Nat. Genet.
PUBLISHED: 03-08-2011
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Concentrations of liver enzymes in plasma are widely used as indicators of liver disease. We carried out a genome-wide association study in 61,089 individuals, identifying 42 loci associated with concentrations of liver enzymes in plasma, of which 32 are new associations (P = 10(-8) to P = 10(-190)). We used functional genomic approaches including metabonomic profiling and gene expression analyses to identify probable candidate genes at these regions. We identified 69 candidate genes, including genes involved in biliary transport (ATP8B1 and ABCB11), glucose, carbohydrate and lipid metabolism (FADS1, FADS2, GCKR, JMJD1C, HNF1A, MLXIPL, PNPLA3, PPP1R3B, SLC2A2 and TRIB1), glycoprotein biosynthesis and cell surface glycobiology (ABO, ASGR1, FUT2, GPLD1 and ST3GAL4), inflammation and immunity (CD276, CDH6, GCKR, HNF1A, HPR, ITGA1, RORA and STAT4) and glutathione metabolism (GSTT1, GSTT2 and GGT), as well as several genes of uncertain or unknown function (including ABHD12, EFHD1, EFNA1, EPHA2, MICAL3 and ZNF827). Our results provide new insight into genetic mechanisms and pathways influencing markers of liver function.
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Association of two DRD2 gene polymorphisms with acute and tardive antipsychotic-induced movement disorders in young Caucasian patients.
Psychopharmacology (Berl.)
PUBLISHED: 02-15-2011
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Pharmacogenetic studies on antipsychotic-induced movement disorders (MD) in schizophrenia so far have focused mainly on tardive dyskinesia. Only a few examined the more acute antipsychotic-induced MD such as parkinsonism and akathisia. Notably, all MD relate to deregulation of the dopamine system.
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Genome-wide association study identifies six new loci influencing pulse pressure and mean arterial pressure.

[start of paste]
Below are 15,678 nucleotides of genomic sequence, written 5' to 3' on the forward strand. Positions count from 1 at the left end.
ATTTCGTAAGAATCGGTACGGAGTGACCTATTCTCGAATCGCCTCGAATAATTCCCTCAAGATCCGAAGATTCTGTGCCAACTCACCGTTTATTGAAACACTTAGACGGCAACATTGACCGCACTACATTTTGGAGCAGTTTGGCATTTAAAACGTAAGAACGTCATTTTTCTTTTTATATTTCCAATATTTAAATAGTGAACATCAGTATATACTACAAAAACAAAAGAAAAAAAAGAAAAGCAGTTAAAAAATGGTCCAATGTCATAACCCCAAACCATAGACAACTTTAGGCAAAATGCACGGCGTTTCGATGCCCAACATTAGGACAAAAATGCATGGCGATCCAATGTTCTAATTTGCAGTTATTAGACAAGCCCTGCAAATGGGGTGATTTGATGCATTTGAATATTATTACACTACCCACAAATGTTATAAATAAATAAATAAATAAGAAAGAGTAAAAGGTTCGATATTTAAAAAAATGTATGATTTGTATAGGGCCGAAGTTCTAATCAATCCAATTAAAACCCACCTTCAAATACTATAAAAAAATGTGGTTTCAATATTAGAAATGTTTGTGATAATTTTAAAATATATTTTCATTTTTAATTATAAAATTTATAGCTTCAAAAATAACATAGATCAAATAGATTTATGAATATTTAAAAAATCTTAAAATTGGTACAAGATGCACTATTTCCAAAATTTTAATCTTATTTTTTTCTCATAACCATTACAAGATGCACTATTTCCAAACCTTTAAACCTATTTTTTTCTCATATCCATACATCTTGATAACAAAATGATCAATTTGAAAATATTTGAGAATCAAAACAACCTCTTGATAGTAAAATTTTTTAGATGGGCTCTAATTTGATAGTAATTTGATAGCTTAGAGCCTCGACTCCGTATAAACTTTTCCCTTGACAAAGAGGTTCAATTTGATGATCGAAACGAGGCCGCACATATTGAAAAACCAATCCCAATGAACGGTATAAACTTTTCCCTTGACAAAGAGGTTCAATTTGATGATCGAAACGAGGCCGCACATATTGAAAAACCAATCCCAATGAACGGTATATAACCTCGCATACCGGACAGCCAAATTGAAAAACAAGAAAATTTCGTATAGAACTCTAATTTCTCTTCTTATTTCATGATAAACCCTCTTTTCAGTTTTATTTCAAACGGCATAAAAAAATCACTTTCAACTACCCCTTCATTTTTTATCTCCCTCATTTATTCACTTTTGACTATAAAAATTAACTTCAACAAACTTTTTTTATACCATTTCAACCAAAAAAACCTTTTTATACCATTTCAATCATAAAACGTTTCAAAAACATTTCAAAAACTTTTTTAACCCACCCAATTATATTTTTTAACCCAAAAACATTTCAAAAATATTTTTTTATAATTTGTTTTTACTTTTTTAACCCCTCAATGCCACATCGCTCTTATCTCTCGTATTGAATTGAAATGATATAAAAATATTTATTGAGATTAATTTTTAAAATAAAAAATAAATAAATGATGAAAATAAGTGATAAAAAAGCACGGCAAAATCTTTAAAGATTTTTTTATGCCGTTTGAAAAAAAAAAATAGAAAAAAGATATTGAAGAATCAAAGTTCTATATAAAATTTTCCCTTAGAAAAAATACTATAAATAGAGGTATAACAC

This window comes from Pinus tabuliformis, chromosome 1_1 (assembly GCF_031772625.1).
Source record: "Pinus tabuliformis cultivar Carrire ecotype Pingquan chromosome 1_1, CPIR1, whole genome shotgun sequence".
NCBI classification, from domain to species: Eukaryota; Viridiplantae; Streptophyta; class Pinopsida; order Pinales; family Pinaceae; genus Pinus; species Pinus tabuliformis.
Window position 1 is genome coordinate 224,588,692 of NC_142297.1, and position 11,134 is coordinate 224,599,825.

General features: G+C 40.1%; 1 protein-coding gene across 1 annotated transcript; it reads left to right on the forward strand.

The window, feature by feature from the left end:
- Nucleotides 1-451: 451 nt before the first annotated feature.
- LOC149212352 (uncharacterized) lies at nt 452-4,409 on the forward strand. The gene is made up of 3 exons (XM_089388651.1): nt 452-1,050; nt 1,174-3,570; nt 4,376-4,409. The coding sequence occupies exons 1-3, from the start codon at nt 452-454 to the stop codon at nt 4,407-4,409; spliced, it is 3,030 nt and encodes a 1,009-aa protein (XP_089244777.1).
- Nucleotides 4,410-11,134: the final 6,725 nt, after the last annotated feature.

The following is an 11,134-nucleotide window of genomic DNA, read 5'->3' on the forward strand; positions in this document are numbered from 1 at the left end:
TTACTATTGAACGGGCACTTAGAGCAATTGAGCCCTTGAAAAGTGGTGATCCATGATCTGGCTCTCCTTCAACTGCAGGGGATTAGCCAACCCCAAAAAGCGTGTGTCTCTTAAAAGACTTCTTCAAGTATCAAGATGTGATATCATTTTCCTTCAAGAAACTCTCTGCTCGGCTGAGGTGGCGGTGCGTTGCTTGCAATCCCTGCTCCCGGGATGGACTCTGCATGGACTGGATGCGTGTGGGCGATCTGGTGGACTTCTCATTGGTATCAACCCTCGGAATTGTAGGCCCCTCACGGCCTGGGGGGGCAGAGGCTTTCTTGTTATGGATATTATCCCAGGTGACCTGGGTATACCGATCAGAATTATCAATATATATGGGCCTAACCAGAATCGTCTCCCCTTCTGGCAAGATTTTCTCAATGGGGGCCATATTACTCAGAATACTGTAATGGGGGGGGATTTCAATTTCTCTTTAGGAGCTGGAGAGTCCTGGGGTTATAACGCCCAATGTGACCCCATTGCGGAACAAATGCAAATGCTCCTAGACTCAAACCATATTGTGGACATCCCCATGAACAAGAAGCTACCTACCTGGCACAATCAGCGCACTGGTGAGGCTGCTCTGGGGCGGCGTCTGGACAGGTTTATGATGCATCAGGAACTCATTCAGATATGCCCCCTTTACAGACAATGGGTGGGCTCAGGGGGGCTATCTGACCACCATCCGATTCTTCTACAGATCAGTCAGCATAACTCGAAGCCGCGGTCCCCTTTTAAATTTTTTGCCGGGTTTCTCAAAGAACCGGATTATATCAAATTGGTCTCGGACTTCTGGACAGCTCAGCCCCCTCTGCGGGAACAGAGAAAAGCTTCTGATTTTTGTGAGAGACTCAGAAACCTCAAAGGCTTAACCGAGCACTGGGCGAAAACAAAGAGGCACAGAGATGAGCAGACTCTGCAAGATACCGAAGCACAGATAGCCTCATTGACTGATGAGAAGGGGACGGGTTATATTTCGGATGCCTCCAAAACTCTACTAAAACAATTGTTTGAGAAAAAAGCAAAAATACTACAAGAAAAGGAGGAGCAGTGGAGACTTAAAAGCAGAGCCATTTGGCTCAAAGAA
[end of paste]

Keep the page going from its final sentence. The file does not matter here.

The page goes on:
Louise V Wain, Germaine C Verwoert, Paul F O'Reilly, Gang Shi, Toby Johnson, Andrew D Johnson, Murielle Bochud, Kenneth M Rice, Peter Henneman, Albert V Smith, Georg B Ehret, Najaf Amin, Martin G Larson, Vincent Mooser, David Hadley, Marcus Dörr, Joshua C Bis, Thor Aspelund, Tonu Esko, A Cecile J W Janssens, Jing Hua Zhao, Simon Heath, Maris Laan, Jingyuan Fu, Giorgio Pistis, Jian'an Luan, Pankaj Arora, Gavin Lucas, Nicola Pirastu, Irene Pichler, Anne U Jackson, Rebecca J Webster, Feng Zhang, John F Peden, Helena Schmidt, Toshiko Tanaka, Harry Campbell, Wilmar Igl, Yuri Milaneschi, Jouke-Jan Hottenga, Veronique Vitart, Daniel I Chasman, Stella Trompet, Jennifer L Bragg-Gresham, Behrooz Z Alizadeh, John C Chambers, Xiuqing Guo, Terho Lehtimäki, Brigitte Kühnel, Lorna M Lopez, Ozren Polašek, Mladen Boban, Christopher P Nelson, Alanna C Morrison, Vasyl Pihur, Santhi K Ganesh, Albert Hofman, Suman Kundu, Francesco U S Mattace-Raso, Fernando Rivadeneira, Eric J G Sijbrands, André G Uitterlinden, Shih-Jen Hwang, Ramachandran S Vasan, Thomas J Wang, Sven Bergmann, Peter Vollenweider, Gérard Waeber, Jaana Laitinen, Anneli Pouta, Paavo Zitting, Wendy L McArdle, Heyo K Kroemer, Uwe Völker, Henry Völzke, Nicole L Glazer, Kent D Taylor, Tamara B Harris, Helene Alavere, Toomas Haller, Aime Keis, Mari-Liis Tammesoo, Yurii Aulchenko, Inês Barroso, Kay-Tee Khaw, Pilar Galán, Serge Hercberg, Mark Lathrop, Susana Eyheramendy, Elin Org, Siim Sõber, Xiaowen Lu, Ilja M Nolte, Brenda W Penninx, Tanguy Corre, Corrado Masciullo, Cinzia Sala, Leif Groop, Benjamin F Voight, Olle Melander, Christopher J O'Donnell, Veikko Salomaa, Adamo Pio D'adamo, Antonella Fabretto, Flavio Faletra, Sheila Ulivi, Fabiola M Del Greco, Maurizio Facheris, Francis S Collins, Richard N Bergman, John P Beilby, Joseph Hung, A William Musk, Massimo Mangino, So-Youn Shin, Nicole Soranzo, Hugh Watkins, Anuj Goel, Anders Hamsten, Pierre Gider, Marisa Loitfelder, Marion Zeginigg, Dena Hernandez, Samer S Najjar, Pau Navarro, Sarah H Wild, Anna Maria Corsi, Andrew Singleton, Eco J C de Geus, Gonneke Willemsen, Alex N Parker, Lynda M Rose, Brendan Buckley, David Stott, Marco Orrù, Manuela Uda, , Melanie M van der Klauw, Weihua Zhang, Xinzhong Li, James Scott, Yii-Der Ida Chen, Gregory L Burke, Mika Kähönen, Jorma Viikari, Angela Döring, Thomas Meitinger, Gail Davies, John M Starr, Valur Emilsson, Andrew Plump, Jan H Lindeman, Peter A C 't Hoen, Inke R König, Janine F Felix, Robert Clarke, Jemma C Hopewell, Halit Ongen, Monique Breteler, Stéphanie Debette, Anita L Destefano, Myriam Fornage, Gary F Mitchell, Nicholas L Smith, Hilma Holm, Kari Stefansson, Gudmar Thorleifsson, Unnur Thorsteinsdottir, Nilesh J Samani, Michael Preuss, Igor Rudan, Caroline Hayward, Ian J Deary, H-Erich Wichmann, Olli T Raitakari, Walter Palmas, Jaspal S Kooner, Ronald P Stolk, J Wouter Jukema, Alan F Wright, Dorret I Boomsma, Stefania Bandinelli, Ulf B Gyllensten, James F Wilson, Luigi Ferrucci, Reinhold Schmidt, Martin Farrall, Tim D Spector, Lyle J Palmer, Jaakko Tuomilehto, Arne Pfeufer, Paolo Gasparini, David Siscovick, David Altshuler, Ruth J F Loos, Daniela Toniolo, Harold Snieder, Christian Gieger, Pierre Meneton, Nicholas J Wareham, Ben A Oostra, Andres Metspalu, Lenore Launer, Rainer Rettig, David P Strachan, Jacques S Beckmann, Jacqueline C M Witteman, Jeanette Erdmann, Ko Willems van Dijk, Eric Boerwinkle, Michael Boehnke, Paul M Ridker, Marjo-Riitta Järvelin, Aravinda Chakravarti, Gonçalo R Abecasis, Vilmundur Gudnason, Christopher Newton-Cheh, Daniel Levy, Patricia B Munroe, Bruce M Psaty, Mark J Caulfield, Dabeeru C Rao, Martin D Tobin, Paul Elliott, Cornelia M van Duijn.